“When we escaped, we went to the town called Yei,” he said. He resumed his seminary training there until the rebels threatened him again.
“We continued for one month, but then we started hearing about the rebels coming to capture Yei,” he said. “We said, ‘no.’ If they find us again . . . they will either kill us or they take us back to the front line to fight.”
The Red Cross “picked us back home,” he said, and the seminary moved from Rimenze to Nzara to avoid the rebels. But they still found them and attacked again.
That’s when Fr. Mbikoyo left the country and relocated to the Central African Republic. After living there for three years, he traveled to Uganda to continue his education.
“I stayed for so many years without seeing my parents – around eight or nine years,” he estimated. “Because I was in exile. We were afraid that when we go back home, they can conscript us.”
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He was eventually ordained in 2007, after the Second Sudanese Civil War ended.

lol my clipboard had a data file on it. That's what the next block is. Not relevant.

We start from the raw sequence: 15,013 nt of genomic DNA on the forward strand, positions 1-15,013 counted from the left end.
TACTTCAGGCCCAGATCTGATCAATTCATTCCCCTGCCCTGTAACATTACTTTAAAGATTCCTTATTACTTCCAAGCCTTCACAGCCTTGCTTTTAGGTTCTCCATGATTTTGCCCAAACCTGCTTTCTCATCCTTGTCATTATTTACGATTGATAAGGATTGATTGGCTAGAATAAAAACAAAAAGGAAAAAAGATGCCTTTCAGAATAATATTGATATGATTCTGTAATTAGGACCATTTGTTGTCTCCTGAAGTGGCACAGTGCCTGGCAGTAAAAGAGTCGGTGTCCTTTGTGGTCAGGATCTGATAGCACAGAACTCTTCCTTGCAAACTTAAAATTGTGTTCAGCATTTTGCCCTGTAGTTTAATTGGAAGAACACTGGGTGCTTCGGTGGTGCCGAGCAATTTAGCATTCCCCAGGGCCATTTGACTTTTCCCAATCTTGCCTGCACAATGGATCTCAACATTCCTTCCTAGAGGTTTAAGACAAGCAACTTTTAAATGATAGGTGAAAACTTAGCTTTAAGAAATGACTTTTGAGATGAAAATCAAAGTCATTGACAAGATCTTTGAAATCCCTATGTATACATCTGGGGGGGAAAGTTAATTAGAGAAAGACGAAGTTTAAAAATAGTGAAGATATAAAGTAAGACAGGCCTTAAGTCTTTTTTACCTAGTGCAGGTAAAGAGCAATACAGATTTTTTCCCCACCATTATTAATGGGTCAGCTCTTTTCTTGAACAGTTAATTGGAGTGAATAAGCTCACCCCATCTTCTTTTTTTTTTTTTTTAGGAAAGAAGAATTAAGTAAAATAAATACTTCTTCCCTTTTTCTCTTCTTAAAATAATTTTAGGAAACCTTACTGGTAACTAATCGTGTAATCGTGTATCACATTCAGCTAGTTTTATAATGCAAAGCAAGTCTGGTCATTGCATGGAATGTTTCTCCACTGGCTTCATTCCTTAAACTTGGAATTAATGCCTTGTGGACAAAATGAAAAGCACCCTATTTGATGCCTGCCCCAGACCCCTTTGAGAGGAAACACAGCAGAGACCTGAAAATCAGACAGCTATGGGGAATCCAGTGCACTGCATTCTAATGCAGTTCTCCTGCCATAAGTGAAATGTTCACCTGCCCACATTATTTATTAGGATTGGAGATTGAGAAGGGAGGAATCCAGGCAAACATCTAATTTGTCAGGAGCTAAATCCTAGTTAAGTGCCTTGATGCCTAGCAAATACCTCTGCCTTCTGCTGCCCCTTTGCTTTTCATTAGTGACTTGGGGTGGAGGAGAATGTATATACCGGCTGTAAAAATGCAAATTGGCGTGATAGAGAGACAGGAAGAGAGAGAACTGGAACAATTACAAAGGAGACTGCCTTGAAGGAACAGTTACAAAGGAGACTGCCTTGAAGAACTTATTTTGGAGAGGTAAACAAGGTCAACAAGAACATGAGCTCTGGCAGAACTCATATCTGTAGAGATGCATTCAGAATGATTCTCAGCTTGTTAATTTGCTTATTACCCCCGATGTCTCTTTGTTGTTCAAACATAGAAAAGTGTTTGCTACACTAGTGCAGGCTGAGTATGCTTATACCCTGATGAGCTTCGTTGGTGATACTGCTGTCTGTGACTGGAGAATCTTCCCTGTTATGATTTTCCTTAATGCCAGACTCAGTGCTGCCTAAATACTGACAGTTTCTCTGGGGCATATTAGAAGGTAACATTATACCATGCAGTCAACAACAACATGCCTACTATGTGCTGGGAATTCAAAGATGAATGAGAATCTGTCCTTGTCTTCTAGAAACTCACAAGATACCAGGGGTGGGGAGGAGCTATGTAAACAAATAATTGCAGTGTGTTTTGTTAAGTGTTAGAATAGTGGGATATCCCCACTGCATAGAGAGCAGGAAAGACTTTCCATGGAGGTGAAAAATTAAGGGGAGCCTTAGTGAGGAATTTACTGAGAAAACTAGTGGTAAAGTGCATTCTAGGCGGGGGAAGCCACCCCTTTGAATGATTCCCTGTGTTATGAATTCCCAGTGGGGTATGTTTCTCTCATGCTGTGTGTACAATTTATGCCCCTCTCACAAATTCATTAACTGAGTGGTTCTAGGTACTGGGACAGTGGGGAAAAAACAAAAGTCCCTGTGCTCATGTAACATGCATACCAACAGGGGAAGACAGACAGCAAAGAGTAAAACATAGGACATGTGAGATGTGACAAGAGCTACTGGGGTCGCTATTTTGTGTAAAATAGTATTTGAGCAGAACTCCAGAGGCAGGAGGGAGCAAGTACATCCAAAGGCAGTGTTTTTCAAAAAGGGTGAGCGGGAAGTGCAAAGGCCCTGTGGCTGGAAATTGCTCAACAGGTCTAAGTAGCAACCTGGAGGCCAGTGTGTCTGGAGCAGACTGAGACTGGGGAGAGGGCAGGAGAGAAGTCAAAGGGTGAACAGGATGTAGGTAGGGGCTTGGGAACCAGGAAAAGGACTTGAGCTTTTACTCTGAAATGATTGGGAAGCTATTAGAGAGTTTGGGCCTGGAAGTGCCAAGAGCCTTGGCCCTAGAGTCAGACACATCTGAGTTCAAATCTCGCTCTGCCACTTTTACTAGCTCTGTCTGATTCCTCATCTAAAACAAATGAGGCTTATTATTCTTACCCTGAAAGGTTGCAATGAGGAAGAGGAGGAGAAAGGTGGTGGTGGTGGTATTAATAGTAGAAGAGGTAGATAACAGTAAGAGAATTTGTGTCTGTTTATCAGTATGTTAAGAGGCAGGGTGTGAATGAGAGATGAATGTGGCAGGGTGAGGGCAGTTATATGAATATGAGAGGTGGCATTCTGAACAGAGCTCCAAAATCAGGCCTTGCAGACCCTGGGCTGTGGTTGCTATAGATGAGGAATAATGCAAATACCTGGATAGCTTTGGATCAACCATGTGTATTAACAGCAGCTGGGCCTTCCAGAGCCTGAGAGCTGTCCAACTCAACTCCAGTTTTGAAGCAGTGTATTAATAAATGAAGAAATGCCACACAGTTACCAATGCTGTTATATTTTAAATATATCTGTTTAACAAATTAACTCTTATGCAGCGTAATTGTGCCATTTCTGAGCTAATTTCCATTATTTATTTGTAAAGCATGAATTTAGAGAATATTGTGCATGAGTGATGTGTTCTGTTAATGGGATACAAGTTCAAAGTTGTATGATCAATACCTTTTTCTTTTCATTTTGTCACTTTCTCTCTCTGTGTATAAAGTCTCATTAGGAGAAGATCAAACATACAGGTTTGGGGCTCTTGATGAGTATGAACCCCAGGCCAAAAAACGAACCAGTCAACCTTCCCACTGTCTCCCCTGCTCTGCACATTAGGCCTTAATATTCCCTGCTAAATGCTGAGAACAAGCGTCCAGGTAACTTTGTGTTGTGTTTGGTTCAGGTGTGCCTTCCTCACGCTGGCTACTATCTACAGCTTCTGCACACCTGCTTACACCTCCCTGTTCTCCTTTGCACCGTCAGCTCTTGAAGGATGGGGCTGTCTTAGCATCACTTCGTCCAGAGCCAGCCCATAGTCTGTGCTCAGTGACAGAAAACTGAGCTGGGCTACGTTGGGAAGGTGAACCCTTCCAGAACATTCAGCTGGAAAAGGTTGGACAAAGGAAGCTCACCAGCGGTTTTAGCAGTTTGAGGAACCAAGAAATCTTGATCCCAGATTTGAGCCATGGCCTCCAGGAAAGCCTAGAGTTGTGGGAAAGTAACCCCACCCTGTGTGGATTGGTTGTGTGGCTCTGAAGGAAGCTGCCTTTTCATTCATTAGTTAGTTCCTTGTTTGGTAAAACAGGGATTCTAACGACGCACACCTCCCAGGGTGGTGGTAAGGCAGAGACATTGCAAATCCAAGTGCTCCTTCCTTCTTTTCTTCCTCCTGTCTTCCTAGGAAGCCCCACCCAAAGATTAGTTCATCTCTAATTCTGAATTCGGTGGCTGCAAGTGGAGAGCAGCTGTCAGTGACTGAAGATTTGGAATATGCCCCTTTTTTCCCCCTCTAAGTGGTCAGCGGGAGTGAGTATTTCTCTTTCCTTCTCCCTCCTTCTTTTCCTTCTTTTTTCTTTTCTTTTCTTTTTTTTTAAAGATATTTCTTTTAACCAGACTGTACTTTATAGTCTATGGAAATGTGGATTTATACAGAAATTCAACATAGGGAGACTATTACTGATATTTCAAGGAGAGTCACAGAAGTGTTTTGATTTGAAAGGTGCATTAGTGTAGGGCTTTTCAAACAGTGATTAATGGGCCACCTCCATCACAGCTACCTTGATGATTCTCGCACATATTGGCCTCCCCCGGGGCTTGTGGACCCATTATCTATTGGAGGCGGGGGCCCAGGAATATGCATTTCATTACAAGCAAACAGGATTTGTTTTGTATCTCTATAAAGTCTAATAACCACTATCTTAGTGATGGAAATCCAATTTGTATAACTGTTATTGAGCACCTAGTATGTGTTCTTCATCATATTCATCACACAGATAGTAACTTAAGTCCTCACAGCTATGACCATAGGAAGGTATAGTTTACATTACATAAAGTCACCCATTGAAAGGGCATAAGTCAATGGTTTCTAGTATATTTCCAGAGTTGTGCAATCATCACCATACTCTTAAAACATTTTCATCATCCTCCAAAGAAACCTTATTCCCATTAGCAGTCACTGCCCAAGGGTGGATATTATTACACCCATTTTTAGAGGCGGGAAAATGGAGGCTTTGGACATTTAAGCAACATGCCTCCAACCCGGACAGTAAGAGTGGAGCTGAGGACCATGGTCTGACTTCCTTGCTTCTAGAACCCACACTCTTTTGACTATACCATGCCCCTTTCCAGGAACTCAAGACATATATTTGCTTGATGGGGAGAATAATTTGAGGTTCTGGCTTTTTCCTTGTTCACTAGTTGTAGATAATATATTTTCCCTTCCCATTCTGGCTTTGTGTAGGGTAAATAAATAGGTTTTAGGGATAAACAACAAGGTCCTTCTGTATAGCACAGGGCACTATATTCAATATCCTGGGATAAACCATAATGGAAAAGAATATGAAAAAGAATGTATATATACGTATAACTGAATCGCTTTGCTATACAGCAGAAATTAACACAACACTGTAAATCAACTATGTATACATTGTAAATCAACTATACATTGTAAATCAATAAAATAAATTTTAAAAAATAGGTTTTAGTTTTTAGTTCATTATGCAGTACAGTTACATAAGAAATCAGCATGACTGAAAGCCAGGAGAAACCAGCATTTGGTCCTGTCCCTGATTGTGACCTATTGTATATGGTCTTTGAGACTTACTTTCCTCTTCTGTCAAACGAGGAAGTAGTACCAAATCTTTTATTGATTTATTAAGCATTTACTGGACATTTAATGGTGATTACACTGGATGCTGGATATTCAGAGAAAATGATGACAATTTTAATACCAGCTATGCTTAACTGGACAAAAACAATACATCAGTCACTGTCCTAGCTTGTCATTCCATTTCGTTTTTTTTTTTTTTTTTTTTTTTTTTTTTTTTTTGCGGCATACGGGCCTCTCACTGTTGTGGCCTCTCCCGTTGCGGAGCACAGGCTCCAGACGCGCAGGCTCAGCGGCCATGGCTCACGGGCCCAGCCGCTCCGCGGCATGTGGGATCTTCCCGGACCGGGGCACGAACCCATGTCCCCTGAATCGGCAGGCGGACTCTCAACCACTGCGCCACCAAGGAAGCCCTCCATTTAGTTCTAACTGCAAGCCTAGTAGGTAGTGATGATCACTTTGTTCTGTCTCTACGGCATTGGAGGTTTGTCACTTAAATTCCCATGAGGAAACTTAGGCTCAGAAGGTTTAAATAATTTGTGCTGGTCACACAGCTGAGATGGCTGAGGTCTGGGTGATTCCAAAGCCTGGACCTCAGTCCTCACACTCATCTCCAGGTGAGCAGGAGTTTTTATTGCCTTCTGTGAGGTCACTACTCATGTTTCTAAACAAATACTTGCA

“When I became a priest, I said, ‘This is a true vocation,’” he stressed. “Because, with all this suffering, maybe I would have gone away from the seminary thinking that this is not my call. Why should I have all this kind of suffering in my life?”
“I realized that no, that’s my vocation,” he concluded.
After finishing his studies in Rome, Fr. Mbikoyo is preparing to return to South Sudan.
“My country is troubled, and everybody is traumatized. So as a priest, when I go back, my role is – my mission is – to give hope to those who have lost hope,” he said.
Among other things, he hopes to use his experience for good, and to help rehabilitate other child soldiers.
“I will encourage them to embrace their faith and to also pursue the vocation each one wants to choose,” he said, whatever that might be.
Katie Yoder is a correspondent in CNA's Washington, D.C. bureau. She covers pro-life issues, the U.S. Catholic bishops, public policy, and Congress. She previously worked for Townhall.com, National Review, and the Media Research Center.